Controlling the Elongation Phase of Transcription with P-TEFb
ABSTRACT The positive transcription elongation factor b (P-TEFb) is a cyclin-dependent kinase that controls the elongation phase of transcription by RNA polymerase II (RNAPII). This process is made possible by the reversal of effects of negative elongation factors that include NELF and DSIF. In complex organisms, elongation control is critical for the regulated expression of most genes. In those organisms, the function of P-TEFb is influenced negatively by HEXIM proteins and 7SK snRNA and positively by a variety of recruiting factors. Phylogenetic analyses of the components of the human elongation control machinery indicate that the number of mechanisms utilized to regulate P-TEFb function increased as organisms developed more complex developmental patterns.
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ABSTRACT: The oncogene Tax of human T-cell leukemia virus type 1 (HTLV-1) is a potent transactivator of viral and cellular transcription. Here, we identified ELL2 as the sole transcription elongation factor to be specifically upregulated in HTLV-1-/Tax-transformed T-cells. Tax contributes to regulation of ELL2, since transient transfection of Tax increases ELL2 mRNA, Tax transactivates the ELL2 promoter, and repression of Tax results in decrease of ELL2 in transformed T-lymphocytes. However, we also measured upregulation of ELL2 in HTLV-1-transformed cells exhibiting undetectable amounts of Tax, suggesting that ELL2 can still be maintained independent of continuous Tax expression. We further show that Tax and ELL2 synergistically activate the HTLV-1 promoter, indicating that ELL2 cooperates with Tax in viral transactivation. This is supported by our findings that Tax and ELL2 accumulate in nuclear fractions and that they co-precipitate upon co-expression in transiently-transfected cells. Thus, upregulation of ELL2 could contribute to HTLV-1 gene regulation.Virology 09/2014; s 464–465:98–110. DOI:10.1016/j.virol.2014.06.028 · 3.35 Impact Factor
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ABSTRACT: One-year survival rates for newly diagnosed hepatocellular carcinoma (HCC) are <50%, and unresectable HCC carries a dismal prognosis owing to its aggressiveness and the undruggable nature of its main genetic drivers. By screening a custom library of shRNAs directed toward known drug targets in a genetically defined Myc-driven HCC model, we identified cyclin-dependent kinase 9 (Cdk9) as required for disease maintenance. Pharmacological or shRNA-mediated CDK9 inhibition led to robust anti-tumor effects that correlated with MYC expression levels and depended on the role that both CDK9 and MYC exert in transcription elongation. Our results establish CDK9 inhibition as a therapeutic strategy for MYC-overexpressing liver tumors and highlight the relevance of transcription elongation in the addiction of cancer cells to MYC.Genes & development 08/2014; 28(16):1800-14. DOI:10.1101/gad.244368.114 · 12.64 Impact Factor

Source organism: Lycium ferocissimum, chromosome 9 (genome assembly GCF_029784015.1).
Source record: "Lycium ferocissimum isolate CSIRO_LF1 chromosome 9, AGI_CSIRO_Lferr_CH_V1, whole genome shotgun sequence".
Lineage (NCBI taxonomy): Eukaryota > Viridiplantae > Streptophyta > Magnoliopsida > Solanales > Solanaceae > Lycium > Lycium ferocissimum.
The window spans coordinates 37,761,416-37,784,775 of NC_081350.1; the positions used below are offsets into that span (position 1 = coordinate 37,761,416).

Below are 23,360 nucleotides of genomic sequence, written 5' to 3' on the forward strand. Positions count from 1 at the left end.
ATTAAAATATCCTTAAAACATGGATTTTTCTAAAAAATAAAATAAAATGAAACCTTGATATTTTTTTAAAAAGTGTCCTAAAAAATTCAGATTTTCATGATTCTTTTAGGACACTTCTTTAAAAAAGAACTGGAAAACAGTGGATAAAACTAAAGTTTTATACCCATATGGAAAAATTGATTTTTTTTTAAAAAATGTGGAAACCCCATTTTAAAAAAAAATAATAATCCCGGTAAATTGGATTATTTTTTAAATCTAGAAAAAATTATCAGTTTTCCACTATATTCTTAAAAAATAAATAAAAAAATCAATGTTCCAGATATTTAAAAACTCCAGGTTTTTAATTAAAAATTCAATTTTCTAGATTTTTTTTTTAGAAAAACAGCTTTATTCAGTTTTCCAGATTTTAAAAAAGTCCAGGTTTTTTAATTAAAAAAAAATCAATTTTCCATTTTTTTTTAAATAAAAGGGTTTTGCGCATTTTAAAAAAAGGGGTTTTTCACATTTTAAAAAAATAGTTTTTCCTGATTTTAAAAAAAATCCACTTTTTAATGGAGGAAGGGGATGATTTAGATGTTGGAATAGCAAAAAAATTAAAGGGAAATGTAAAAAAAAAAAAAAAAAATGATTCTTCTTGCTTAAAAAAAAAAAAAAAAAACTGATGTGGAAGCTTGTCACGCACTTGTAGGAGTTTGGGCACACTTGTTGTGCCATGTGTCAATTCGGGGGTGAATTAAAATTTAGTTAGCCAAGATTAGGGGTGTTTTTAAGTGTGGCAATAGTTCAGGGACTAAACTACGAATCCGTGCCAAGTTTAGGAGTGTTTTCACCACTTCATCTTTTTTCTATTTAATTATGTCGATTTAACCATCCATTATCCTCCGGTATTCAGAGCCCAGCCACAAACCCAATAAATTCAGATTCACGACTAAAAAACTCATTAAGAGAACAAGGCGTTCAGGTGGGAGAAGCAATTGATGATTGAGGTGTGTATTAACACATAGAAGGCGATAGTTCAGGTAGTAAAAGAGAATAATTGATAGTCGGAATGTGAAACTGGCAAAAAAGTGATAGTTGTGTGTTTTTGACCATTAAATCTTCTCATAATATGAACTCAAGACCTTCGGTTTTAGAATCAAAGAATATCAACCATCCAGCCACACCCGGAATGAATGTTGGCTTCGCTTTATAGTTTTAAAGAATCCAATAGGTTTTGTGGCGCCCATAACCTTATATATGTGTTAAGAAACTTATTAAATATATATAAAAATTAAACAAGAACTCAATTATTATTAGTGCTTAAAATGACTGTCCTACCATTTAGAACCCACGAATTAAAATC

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ABSTRACT: The estrogen receptor α (ERα) controls cell proliferation and tumorigenesis by recruiting various cofactors to estrogen response elements (EREs) to control gene transcription. A deeper understanding of these transcriptional mechanisms may uncover therapeutic targets for ERα-dependent cancers. We show that BRD4 regulates ERα-induced gene expression by affecting elongation-associated phosphorylation of RNA polymerase II (RNAPII) and histone H2B monoubiquitination. Consistently, BRD4 activity is required for proliferation of ER(+) breast and endometrial cancer cells and uterine growth in mice. Genome-wide studies revealed an enrichment of BRD4 on transcriptional start sites of active genes and a requirement of BRD4 for H2B monoubiquitination in the transcribed region of estrogen-responsive genes. Importantly, we demonstrate that BRD4 occupancy on distal EREs enriched for H3K27ac is required for recruitment and elongation of RNAPII on EREs and the production of ERα-dependent enhancer RNAs. These results uncover BRD4 as a central regulator of ERα function and potential therapeutic target.Cell Reports 07/2014; DOI:10.1016/j.celrep.2014.06.016 · 7.21 Impact Factor